Changes to RBA Act will further entrench the depoliticisation of economic policy and reduce democratic accountability
Today, I consider the latest development in the entrenchment of neoliberalism in the Australian policy…
This Tuesday report will provide some insights into life in Kyoto for a westerner in the age of Covid. This will be my last report as I am returning to Australia at the end of this week. I will return to my work in Japan in 2023 but now have commitments back in Australia. Today, we visit some temples, gardens and textile centres.
This is the first Shinto altar constructed in Japan but it was destroyed by later fighting.
Toyotomi Hideyoshi was a samurai and feudal lord in the C16th who was a major force in unifying Japan into one country.
This big bell is described as part of the ‘national warning system’ and was built around 1600. The Shrine was built in 1599 but the information about the bell suggested that it was constructed in 1642.
I surmised from the rather old information board that this system was to give notice to the imperial staff of any threats, even though this particular shrine is in the south-east of Kyoto, some distance from the Imperial Palace.
I concluded that I would not be taking up a career as a percussionist given the logistical problems involved in carting this instrument between gigs.
The large gate at the entrance to this shrine was the remnants of the – Fushimi Castle – which is where Toyotomi Hideyoshi retired to and died.
The gate was moved a number of times and finally situated here in 1876 as part of the – Meiji Restoration
I love the textile industry (pre plastic).
It has always fascinated me how beautiful weaves are conceived and created.
The other day, I took a bike ride at lunchtime to the – Nishijin Textile Center – which is just west of the Imperial Palace Gardens and not all that far from the University.
It is a very historical centre, with live displays of the original spinning looms and weaving machines plus a lot of literature outlining the development of the industry in Kyoto (concentrated in the Nishijin district).
One learns how the local textile firms combined in the C19th to send three experts to France to learn about and bring back the famous wooden – Jacquard machine – and looms which restored the industry to its peak in the Meiji Period (1868 to 1912) because they were so much more productive than the earlier hand looms.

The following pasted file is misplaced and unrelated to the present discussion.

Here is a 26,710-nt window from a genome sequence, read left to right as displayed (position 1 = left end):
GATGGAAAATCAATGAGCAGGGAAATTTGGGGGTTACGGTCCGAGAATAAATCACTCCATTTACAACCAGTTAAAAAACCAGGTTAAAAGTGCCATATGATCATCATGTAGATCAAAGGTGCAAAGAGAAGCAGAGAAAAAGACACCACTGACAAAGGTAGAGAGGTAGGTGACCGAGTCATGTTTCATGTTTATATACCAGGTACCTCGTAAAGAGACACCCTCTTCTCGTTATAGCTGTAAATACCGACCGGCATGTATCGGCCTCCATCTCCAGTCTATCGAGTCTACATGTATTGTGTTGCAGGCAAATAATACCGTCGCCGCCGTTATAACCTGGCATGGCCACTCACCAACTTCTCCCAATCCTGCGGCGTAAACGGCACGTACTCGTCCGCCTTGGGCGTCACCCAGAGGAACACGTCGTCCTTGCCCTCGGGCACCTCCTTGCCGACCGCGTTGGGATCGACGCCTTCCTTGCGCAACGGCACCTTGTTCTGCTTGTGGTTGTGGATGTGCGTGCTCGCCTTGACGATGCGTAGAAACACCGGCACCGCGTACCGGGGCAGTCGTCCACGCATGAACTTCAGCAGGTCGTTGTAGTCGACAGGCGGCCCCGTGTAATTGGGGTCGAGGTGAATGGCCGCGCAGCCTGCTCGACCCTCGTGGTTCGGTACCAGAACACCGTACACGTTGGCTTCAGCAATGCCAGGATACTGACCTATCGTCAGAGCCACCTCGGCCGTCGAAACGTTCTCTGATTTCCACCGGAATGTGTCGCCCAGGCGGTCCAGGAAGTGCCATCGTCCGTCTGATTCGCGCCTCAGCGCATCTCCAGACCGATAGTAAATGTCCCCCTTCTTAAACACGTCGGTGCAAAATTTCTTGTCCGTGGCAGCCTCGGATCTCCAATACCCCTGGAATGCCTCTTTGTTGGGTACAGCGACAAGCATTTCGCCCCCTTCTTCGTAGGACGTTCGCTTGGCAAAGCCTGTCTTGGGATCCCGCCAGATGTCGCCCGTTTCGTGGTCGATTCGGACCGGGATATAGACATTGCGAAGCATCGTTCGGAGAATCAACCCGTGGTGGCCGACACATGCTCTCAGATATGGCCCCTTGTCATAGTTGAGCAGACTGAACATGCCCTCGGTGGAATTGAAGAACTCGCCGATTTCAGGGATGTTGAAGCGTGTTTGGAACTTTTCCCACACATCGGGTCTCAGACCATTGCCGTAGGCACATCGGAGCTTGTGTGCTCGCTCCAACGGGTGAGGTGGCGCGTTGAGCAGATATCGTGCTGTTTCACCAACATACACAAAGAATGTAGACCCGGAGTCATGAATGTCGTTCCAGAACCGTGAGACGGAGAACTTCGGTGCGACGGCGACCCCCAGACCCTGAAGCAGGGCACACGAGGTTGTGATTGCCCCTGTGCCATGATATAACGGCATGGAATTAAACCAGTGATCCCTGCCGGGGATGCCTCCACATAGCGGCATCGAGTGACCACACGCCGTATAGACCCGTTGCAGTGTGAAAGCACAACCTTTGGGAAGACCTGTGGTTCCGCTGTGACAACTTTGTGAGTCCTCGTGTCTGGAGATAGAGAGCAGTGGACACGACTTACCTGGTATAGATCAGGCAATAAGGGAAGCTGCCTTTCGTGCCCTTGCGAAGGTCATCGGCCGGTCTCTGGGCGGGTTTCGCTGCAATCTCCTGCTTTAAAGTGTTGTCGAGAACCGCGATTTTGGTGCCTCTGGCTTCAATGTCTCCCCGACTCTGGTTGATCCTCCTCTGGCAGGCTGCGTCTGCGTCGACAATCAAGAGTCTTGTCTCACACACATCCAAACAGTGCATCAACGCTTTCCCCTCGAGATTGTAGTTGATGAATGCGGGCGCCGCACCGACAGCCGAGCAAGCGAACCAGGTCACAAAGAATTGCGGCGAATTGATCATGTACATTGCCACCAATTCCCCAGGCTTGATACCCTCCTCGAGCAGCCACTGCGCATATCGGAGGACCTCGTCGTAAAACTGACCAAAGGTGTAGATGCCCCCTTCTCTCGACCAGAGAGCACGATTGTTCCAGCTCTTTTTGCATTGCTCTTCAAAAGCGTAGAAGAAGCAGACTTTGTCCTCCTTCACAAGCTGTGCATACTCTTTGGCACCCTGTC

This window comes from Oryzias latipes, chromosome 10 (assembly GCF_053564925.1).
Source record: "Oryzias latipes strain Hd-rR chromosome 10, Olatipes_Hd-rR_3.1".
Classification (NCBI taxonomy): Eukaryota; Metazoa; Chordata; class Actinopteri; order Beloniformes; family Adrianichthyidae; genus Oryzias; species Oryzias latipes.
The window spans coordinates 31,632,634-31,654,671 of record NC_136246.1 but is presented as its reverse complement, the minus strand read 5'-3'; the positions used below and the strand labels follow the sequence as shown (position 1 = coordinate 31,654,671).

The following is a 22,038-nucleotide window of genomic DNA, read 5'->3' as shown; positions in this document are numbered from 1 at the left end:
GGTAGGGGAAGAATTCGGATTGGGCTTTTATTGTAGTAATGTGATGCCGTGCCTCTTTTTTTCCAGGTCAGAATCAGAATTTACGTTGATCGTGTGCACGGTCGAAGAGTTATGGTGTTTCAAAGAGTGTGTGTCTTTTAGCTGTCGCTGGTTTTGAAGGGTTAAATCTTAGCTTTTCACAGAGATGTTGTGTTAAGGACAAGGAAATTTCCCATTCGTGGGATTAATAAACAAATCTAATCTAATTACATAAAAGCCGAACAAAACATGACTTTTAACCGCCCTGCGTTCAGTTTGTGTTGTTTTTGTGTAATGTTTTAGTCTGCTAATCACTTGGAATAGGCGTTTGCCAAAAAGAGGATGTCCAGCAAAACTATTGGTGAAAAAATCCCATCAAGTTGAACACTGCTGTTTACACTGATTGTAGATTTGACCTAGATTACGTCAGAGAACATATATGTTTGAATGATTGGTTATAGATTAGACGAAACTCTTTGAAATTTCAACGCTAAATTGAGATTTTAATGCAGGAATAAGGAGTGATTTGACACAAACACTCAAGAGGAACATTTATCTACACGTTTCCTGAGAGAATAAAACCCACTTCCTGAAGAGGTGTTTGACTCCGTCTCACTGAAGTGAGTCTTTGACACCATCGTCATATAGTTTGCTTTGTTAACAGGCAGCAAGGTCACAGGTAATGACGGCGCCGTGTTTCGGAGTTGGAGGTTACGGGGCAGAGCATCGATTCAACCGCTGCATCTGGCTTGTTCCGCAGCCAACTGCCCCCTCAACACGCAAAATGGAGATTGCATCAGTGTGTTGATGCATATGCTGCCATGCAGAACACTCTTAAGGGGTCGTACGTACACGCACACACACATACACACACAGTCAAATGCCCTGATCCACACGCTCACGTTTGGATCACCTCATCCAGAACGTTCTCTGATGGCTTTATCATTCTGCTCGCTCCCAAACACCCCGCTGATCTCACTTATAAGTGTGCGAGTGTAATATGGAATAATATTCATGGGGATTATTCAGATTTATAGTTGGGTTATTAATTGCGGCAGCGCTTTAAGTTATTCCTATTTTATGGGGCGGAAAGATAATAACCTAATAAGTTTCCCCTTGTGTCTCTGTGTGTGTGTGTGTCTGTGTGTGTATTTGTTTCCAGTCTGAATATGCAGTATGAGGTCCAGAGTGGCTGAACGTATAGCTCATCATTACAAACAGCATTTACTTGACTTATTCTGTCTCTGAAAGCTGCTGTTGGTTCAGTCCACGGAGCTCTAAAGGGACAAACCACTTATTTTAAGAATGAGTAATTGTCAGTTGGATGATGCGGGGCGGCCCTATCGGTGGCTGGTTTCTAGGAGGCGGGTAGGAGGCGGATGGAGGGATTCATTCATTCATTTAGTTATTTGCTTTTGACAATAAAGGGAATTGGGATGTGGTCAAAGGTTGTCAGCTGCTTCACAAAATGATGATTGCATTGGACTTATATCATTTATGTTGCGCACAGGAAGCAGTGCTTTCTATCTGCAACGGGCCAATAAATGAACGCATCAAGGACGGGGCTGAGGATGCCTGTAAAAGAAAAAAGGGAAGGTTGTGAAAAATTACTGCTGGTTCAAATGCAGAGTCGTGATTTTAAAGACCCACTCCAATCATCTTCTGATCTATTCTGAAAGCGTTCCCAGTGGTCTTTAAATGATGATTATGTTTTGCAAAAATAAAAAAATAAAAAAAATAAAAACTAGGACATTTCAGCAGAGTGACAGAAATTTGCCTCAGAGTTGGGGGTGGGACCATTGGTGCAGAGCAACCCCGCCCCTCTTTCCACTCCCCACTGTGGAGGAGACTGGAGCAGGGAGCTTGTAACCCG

Here is a picture of a machine that controls the weaving via a series of punched cards.
It took me back to my days as a student learning computer programming at the University of Melbourne where we would run statistical routines each days using punched cards as data input.
One regression a day in those days.
Now, millions a day easily.
Anyway, it was a great way to spend an hour over lunch.
Just around the corner from Toyokuni-jinja Shrine (noted above) there was the shop and workshop of one of Japan’s great textile artists, Kiyoe Masao who is “a master of Shibori and Dye” and produces the most beautiful – Noren – in linen using the traditional indigo hues.
Here is my favourite of his current designs and it will be winging its way back to Australia with me!
It is called the ‘River’ – and the shop sits very close to the southern reaches of the Kamo River.
Beautiful pattern, colours and fabric.
Just round the corner from that shop in the Higashiyama Ward, is the – Kennin-ji Temple 建仁寺 – which is a magnificent complex of buildings in the Zen Buddhist tradition that date back to 1202 and is (by claim) the “oldest Zen temple in Kyoto”.
It has a beautiful garden with the traditional raked stone sections as shown in the following photos.
There are many gardens in Kyoto like this and they are works of art in the hands of a skillful rake person.
I laugh to myself when I think of characters who have long criticised my work developing the Job Guarantee and dismissed it as ‘leaf raking’ – a put down intended to claim the futile nature of some work.
I wonder if they think ‘stone raking’ is futile work. The gardeners spent a lot of time raking leaves that fall on their stone patterns, especially this time of the year when all the colours of nature are on display as the trees shed their leaves.
Another great way to spend some time after work before it gets too dark.
This is my last report on our time in Kyoto.
It is a great city and I am looking forward to returning to my position next year at the University to strengthen the research ties even further and to find even more great bike tracks and off-the-beaten track places to visit in my spare time in between my long runs along the Kamo River.
That is enough for today!
(c) Copyright 2022 William Mitchell. All Rights Reserved.